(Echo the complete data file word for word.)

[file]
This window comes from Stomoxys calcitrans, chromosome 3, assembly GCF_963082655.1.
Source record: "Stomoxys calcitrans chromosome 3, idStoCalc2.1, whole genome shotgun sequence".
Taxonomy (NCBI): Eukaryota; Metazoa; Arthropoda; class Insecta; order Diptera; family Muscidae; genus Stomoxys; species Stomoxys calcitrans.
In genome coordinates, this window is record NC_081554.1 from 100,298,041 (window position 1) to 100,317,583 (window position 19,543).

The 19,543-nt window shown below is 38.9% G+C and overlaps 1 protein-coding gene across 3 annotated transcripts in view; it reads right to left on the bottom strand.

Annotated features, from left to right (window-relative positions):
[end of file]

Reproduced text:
This window comes from Stomoxys calcitrans, chromosome 3, assembly GCF_963082655.1.
Source record: "Stomoxys calcitrans chromosome 3, idStoCalc2.1, whole genome shotgun sequence".
Taxonomy (NCBI): Eukaryota; Metazoa; Arthropoda; class Insecta; order Diptera; family Muscidae; genus Stomoxys; species Stomoxys calcitrans.
In genome coordinates, this window is record NC_081554.1 from 100,298,041 (window position 1) to 100,317,583 (window position 19,543).

The 19,543-nt window shown below is 38.9% G+C and overlaps 1 protein-coding gene across 3 annotated transcripts in view; it reads right to left on the bottom strand.

Annotated features, from left to right (window-relative positions):